Singer Max Frost talks touring with various artists
Sun. September 29, 2019 by Jerry Nunn
I think my career will always be about the live show as much as the records that I make.
Max Frost Heats Up Chicago
Singer/songwriter Max Frost is from Austin, Texas and currently signed to Atlantic Records. He’s released two EPs and one full album called Gold Rush in 2018. His song “White Lies” reached the top 30 on Billboard’s Triple-A airplay chart in 2014.
Frost began playing drums at four years old and learned guitar at Dave Seebree’s Rock Camp USA. He began playing shows at age 12 and moved into the world of hip hop. He has opened for artists such as Fitz and The Tantrums, Gary Clark Jr. and Twenty One Pilots. He recorded in the studio in London with gay icon Elton John for a yet to be released track with DJ Mustard.
Musically, Frost refuses to be put in a box, but he’s definitely one to watch. He talked about it after his set at Lollapalooza.
JN: (Jerry Nunn) How many instruments do you play?
MF: (Max Frost) I play guitar and drums. I’m pretty good on the kazoo. I gave up the bassoon after middle school.
JN: How about the spoons? Can you play them?
MF: I’ve been on the spoons!
JN: What musicians influenced you growing up?
MF: My mom always had a lot of soul music on in the car. This was in the ol’ Ford Explorer. She had Aretha Franklin, Wilson Pickett and The Beatles on. She liked The Rolling Stones. I grew up on a lot of classic music.
When I was exposed to Napster that opened me up to music at that time. It was Eminem and Outkast. There was Green Day. Whatever I could get my hands on.
JN: Are you compared to other artists now?
MF: When I had “White Lies” come out people said I sounded like Electric Guest, which is a band I had never heard of, no disrespect to them. I always get compared to artists that I don’t listen to. I think I just come to the same conclusion musically that they did maybe.
JN: You remind me of Andy Grammer.
MF: I’ve been mistaken for Andy Grammer at party one time.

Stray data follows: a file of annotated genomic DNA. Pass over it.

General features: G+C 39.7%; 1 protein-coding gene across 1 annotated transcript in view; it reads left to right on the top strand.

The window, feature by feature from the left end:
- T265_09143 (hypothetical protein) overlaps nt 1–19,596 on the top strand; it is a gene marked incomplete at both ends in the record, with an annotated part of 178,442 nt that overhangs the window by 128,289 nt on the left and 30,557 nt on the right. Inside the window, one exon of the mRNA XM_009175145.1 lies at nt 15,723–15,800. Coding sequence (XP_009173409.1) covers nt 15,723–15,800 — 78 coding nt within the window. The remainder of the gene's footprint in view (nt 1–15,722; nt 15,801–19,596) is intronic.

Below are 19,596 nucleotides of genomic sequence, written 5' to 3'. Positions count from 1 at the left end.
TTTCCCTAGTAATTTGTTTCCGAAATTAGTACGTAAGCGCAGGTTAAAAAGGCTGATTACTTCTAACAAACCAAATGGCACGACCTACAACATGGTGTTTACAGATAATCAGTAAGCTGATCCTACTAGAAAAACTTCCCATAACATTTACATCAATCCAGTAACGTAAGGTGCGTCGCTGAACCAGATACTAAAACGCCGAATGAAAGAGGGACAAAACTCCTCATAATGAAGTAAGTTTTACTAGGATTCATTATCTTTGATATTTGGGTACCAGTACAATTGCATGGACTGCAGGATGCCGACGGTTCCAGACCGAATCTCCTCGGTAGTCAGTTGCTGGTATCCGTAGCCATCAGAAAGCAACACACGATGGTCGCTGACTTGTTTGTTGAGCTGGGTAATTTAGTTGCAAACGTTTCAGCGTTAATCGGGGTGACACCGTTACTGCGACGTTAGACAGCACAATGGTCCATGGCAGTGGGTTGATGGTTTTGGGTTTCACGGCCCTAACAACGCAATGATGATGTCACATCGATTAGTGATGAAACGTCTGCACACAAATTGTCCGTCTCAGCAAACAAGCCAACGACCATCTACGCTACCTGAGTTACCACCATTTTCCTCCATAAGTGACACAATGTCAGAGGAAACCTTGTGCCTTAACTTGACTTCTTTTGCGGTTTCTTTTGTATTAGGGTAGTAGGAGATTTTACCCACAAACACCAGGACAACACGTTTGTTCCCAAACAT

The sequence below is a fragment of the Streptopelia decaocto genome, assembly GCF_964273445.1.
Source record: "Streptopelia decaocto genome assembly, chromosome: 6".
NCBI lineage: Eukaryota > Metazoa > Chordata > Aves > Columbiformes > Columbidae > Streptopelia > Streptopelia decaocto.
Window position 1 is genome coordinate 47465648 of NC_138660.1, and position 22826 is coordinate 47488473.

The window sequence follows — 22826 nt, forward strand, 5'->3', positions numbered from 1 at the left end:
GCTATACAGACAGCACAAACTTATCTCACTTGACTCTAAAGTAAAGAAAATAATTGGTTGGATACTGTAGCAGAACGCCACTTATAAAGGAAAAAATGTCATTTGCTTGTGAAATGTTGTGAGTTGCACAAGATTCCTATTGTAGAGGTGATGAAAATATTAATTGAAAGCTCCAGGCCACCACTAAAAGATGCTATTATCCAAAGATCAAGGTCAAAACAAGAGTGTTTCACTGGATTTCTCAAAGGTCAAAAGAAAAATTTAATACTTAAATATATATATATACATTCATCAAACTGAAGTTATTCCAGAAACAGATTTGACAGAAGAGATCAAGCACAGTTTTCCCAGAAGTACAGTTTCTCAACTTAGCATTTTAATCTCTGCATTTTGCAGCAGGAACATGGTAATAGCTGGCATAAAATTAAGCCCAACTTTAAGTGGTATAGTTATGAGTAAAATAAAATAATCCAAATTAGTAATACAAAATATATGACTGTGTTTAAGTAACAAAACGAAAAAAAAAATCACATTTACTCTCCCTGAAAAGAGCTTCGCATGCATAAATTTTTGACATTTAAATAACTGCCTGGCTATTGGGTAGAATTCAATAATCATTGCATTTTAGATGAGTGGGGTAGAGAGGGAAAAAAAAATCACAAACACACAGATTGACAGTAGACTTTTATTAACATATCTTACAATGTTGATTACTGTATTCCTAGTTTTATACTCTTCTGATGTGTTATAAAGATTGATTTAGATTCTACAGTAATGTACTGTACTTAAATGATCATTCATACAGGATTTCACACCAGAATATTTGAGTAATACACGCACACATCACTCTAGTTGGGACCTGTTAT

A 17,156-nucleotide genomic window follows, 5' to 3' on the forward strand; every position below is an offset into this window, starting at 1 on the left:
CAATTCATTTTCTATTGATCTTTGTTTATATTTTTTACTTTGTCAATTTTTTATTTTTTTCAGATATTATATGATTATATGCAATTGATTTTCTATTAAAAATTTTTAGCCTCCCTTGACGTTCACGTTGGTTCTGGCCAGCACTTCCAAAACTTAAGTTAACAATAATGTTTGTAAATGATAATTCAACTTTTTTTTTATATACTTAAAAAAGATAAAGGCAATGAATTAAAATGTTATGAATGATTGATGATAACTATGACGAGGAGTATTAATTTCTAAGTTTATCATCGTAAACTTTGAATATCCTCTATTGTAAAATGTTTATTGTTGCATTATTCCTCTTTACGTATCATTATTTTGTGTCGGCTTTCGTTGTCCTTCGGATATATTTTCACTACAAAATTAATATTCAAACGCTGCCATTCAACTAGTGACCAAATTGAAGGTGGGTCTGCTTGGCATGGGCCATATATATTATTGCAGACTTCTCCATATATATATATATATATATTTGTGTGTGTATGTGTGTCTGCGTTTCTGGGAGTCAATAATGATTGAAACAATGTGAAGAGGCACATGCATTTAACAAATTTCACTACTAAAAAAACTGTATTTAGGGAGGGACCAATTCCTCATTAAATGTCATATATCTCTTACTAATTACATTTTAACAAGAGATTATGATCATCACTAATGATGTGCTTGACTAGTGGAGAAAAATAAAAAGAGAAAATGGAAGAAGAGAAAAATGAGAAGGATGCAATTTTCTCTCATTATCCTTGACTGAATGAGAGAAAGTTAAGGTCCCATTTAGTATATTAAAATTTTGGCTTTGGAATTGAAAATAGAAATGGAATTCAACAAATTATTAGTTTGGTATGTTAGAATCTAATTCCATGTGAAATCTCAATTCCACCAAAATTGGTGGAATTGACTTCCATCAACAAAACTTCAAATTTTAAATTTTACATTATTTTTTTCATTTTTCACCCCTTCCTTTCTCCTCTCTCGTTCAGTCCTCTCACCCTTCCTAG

JN: What was the idea behind having a marching band in the video for “Good Morning?”
MF: I was trying to pull stuff that would make the greatest breakfast brunch party of all time. You would need a marching band there to serve up the pancakes.
JN: It’s a very fun video.
MF: It was a blast to make. We actually went back to Austin and shot it on the fly.
JN: How was touring with Twenty One Pilots?
MF: It was amazing. It was like flying in a Concorde jet for a couple of months. That was crazy. We did Madison Square Garden and it was intense.
JN: Is it hard to reel in fans when they are there to see the headliner?
MF: It wasn’t easy. I went out there and gave it my all every night. I found their fanbase to be very accepting. It was a rewarding experience and changed not only the scale of my fanbase, but the demographic. I think even in the next couple of years I will still see the impact of that tour on my career. The people that comment on my Instagram all have Twenty One Pilots handles!
JN: How was working with DJ Snake?
MF: It was cool. That was a song I made with Michael Fitzpatrick from Fitz and The Tantrums. I wasn’t sure I was going to use it, then I heard DJ Snake was into it. I saw what he did to the track and I was blessed that he kept my vocal on it and put it out as a single.
I have never met the dude, but he seems like a nice gentleman.
JN: He came to Lollapalooza in the past and we didn’t know what he looks like.
MF: He’s very mysterious behind those glasses.
JN: Fitz was here yesterday.
MF: I got to see him a little bit.
JN: How did you set go?
MF: It went great. I was moved by how many people came and showed up that early. An hour before I wasn’t sure and was worried. A lot of people came over and left when I was done, so they weren’t camping. That was a big highlight for me so far.
JN: I am hearing that from other artists, that it’s a big deal for them to play Lollapalooza.
MF: Yes. It’s not a huge list of artists and it’s a big honor to get to play it. The fact that people who payed the money to come here chooses to see you when they could have been asleep or seeing someone else is always a cool thing.
JN: You played several shows yesterday?
MF: Yes, I did three shows. I am finishing my tour then going out with Rob Thomas until September.
JN: Where do you see yourself going as an artist?
MF: I want to keep making music and put out singles in the next couple of months. I think my career will always be about the live show as much as the records that I make. Those things are always a nice duet.
I hope to keep evolving and surprising myself and the people that pay attention to what I do.
JN: How is where you are from in Texas as far as LGBT rights?
MF: My godfather was an openly homosexual dude in Texas. To me it’s such a backdrop to my life that I never think of it as taboo or anything. I’m a huge supporter. I think people should be allowed to do what they want and be who they are. This is America!